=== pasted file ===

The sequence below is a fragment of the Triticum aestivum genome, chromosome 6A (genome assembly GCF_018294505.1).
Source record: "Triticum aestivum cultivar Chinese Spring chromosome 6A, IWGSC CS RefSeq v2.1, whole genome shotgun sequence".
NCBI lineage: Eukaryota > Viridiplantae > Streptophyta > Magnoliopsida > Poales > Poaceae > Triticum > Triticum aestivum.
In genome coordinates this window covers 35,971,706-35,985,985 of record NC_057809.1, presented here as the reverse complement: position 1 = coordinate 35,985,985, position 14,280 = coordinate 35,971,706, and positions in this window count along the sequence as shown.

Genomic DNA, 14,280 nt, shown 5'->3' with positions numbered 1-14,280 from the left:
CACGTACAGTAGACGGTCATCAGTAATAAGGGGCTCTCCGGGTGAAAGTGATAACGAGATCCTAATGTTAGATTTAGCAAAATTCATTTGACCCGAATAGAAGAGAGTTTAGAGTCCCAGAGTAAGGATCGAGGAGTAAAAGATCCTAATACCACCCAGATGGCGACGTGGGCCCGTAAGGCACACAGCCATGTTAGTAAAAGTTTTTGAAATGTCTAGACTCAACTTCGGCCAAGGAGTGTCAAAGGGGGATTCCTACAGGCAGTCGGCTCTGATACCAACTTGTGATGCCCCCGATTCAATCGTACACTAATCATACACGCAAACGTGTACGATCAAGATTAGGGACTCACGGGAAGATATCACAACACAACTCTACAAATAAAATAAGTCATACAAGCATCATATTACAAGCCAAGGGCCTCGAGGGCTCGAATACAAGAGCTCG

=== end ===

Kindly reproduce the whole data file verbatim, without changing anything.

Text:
The sequence below is a fragment of the Triticum aestivum genome, chromosome 6A (genome assembly GCF_018294505.1).
Source record: "Triticum aestivum cultivar Chinese Spring chromosome 6A, IWGSC CS RefSeq v2.1, whole genome shotgun sequence".
NCBI lineage: Eukaryota > Viridiplantae > Streptophyta > Magnoliopsida > Poales > Poaceae > Triticum > Triticum aestivum.
In genome coordinates this window covers 35,971,706-35,985,985 of record NC_057809.1, presented here as the reverse complement: position 1 = coordinate 35,985,985, position 14,280 = coordinate 35,971,706, and positions in this window count along the sequence as shown.

Genomic DNA, 14,280 nt, shown 5'->3' with positions numbered 1-14,280 from the left:
CACGTACAGTAGACGGTCATCAGTAATAAGGGGCTCTCCGGGTGAAAGTGATAACGAGATCCTAATGTTAGATTTAGCAAAATTCATTTGACCCGAATAGAAGAGAGTTTAGAGTCCCAGAGTAAGGATCGAGGAGTAAAAGATCCTAATACCACCCAGATGGCGACGTGGGCCCGTAAGGCACACAGCCATGTTAGTAAAAGTTTTTGAAATGTCTAGACTCAACTTCGGCCAAGGAGTGTCAAAGGGGGATTCCTACAGGCAGTCGGCTCTGATACCAACTTGTGATGCCCCCGATTCAATCGTACACTAATCATACACGCAAACGTGTACGATCAAGATTAGGGACTCACGGGAAGATATCACAACACAACTCTACAAATAAAATAAGTCATACAAGCATCATATTACAAGCCAAGGGCCTCGAGGGCTCGAATACAAGAGCTCG